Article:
‘Roll out the cyaapet’ - Holness says legacy projects set for completion by summer
The Government is seeking “competitive” sources of financing to undertake a proposed third infrastructure development initiative to succeed the Major Infrastructure Development Programme (MIDP), which was in its winding-up phase, to significantly improve aspects of Jamaica’s transportation network.
In his contribution to the Budget Debate yesterday, Prime Minister Andrew Holness pointed to more infrastructure work across several parishes and touted the massive steps taken to bring the network of roadways across the country up to First-World status.
“Mr Speaker, if you left the island two years ago and you plan to return summer coming, you may not recognise some parts of Jamaica. Things are happening right before your very eyes, and I want to thank the people of Jamaica for their patience as we move to complete several major road corridors, and we are going to start others. This will be the year of unveiling, or rather, the year we roll out the cyaapet (carpet),” Holness said to loud shouts and desk-banging from government MPs.
He said that while the scope of the new greater infrastructure development programme remains under discussion, it is anticipated that the size of the project would likely follow the framework established under MIDP.
“Mr Speaker, the projects selected for this second phase of major infrastructure development are based on technical recommendations, our economic development plan, and climate-smart considerations, such as our master drainage plan,” Holness said.
The Prime Minister also used the time to apologise to the public for inconvenience caused by the extensive roadworks across the Corporate Area being carried out by China Harbour Engineering Company (CHEC) on Constant Spring and Hagley Park roads as part of the much-touted legacy projects.
“Contractually, the Hagley Park, Constant Spring and Ferris Cross to Mackfield road improvement projects are to be substantially completed by end June 2019,” Holness said, adding that the National Works Agency continues to pursue an aggressive construction schedule with the intention to fast-track those projects.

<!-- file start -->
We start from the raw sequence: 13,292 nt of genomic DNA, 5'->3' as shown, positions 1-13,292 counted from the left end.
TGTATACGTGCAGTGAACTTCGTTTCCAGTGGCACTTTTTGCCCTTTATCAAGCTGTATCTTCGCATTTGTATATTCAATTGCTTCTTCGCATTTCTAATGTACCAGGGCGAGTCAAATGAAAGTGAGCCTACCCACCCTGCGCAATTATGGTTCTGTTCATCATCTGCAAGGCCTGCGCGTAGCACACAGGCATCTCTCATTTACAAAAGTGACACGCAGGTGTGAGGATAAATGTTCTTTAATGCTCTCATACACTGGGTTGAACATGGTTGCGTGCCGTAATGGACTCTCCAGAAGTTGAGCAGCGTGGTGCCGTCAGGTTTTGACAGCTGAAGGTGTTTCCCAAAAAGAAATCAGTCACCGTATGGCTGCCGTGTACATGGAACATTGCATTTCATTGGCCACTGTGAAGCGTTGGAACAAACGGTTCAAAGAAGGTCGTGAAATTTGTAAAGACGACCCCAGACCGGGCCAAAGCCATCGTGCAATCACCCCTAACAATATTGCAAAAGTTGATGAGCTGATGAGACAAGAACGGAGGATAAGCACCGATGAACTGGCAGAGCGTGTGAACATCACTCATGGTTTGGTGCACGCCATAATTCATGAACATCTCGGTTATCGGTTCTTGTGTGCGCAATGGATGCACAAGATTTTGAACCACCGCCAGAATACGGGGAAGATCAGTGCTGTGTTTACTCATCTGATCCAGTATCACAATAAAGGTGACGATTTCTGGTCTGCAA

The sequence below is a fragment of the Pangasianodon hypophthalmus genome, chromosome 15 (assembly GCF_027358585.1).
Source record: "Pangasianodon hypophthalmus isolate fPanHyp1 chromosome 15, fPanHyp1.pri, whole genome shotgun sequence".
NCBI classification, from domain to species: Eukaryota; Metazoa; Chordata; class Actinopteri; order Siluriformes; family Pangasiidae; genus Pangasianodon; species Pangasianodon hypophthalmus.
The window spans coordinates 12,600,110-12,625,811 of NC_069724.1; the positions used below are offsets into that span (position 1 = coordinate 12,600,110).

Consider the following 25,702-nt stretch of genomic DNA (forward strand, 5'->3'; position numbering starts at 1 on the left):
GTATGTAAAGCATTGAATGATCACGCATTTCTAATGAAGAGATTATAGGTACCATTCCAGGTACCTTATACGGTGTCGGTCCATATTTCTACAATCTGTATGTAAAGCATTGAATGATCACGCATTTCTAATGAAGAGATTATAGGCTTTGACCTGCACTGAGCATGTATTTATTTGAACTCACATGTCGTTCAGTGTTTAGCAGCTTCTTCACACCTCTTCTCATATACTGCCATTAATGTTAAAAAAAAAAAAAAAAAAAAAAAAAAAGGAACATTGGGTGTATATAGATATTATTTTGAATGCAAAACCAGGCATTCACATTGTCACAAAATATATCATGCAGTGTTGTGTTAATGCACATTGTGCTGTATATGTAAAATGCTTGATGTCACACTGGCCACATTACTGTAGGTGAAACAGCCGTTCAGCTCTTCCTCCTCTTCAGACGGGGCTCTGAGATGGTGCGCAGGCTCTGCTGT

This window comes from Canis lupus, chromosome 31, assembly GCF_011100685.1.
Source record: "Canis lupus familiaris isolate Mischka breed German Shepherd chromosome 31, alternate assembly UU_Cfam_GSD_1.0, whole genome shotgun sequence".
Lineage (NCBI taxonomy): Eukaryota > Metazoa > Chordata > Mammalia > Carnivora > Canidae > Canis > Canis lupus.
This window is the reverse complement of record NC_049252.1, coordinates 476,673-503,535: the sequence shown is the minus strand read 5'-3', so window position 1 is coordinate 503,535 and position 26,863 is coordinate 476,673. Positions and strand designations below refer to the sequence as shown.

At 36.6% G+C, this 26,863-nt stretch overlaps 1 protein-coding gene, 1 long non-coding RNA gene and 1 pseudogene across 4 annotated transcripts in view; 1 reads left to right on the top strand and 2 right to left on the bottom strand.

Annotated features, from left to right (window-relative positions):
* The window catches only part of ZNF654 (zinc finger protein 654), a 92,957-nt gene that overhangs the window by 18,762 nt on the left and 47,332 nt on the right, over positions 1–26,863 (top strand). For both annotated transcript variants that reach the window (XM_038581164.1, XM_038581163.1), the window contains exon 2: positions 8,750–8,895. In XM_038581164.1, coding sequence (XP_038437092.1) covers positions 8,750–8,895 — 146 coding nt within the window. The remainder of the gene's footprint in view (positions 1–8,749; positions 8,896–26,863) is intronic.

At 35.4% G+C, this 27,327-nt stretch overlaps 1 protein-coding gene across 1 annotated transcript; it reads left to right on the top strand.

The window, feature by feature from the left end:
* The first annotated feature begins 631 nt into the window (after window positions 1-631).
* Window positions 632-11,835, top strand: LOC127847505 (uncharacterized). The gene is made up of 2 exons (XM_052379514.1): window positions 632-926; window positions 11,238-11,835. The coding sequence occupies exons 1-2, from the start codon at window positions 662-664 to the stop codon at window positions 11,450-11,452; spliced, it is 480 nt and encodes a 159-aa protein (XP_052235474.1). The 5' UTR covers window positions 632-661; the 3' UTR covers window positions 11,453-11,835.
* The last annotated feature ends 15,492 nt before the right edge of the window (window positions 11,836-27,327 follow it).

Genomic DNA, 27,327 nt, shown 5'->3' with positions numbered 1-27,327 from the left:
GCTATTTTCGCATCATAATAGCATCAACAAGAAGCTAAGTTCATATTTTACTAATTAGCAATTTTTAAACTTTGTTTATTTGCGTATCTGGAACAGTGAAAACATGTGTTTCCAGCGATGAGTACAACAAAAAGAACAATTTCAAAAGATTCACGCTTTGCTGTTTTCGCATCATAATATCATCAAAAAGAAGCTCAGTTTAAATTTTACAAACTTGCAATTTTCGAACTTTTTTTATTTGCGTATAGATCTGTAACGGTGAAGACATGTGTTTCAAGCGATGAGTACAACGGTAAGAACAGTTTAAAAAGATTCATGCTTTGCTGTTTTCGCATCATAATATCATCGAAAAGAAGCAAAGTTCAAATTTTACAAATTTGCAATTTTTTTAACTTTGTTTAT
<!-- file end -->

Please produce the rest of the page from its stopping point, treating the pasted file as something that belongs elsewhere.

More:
According to the prime minister, the MIDP is 90.9 per cent completed, based on financial spend, where approximately US$320.7 million of the US$352.9 million programme budget has been certified.
“Component one is 80 per cent complete. Component two is 99 per cent complete and component three is 93 per cent complete, while NWC ancillary works (which includes the installation of water pipelines and sewerage) are 81 per cent complete,” said Holness.
He said that improving the nation’s road infrastructure was critical for productivity and connectivity and for the building of a prosperous Jamaica.
Some of the projects being considered and planned under this phase of the infrastructure development programme include a proposal for a Ring Road around the Kingston Metropolitan Area inclusive of light rail, the extension of the Mandela Highway Improvement Works, from the East West toll road ramp to the Old Harbour roundabout, and improvements to the Half-Way Tree area.
Also under consideration is the construction of several bypasses to both improve travel time and create potential for expansion of several townships including bypasses at Lucea and Hopewell in Hanover, Annotto Bay in St Mary, Long Hill/Anchovy in St James, and Port Maria in St Mary. Drainage projects will be rolled out on Marcus Garvey Drive and Maxfield Avenue in the Corporate Area, in May Pen, Santa Cruz, Port Maria and Montego Bay. There will be various other storm-water drainage projects across the island.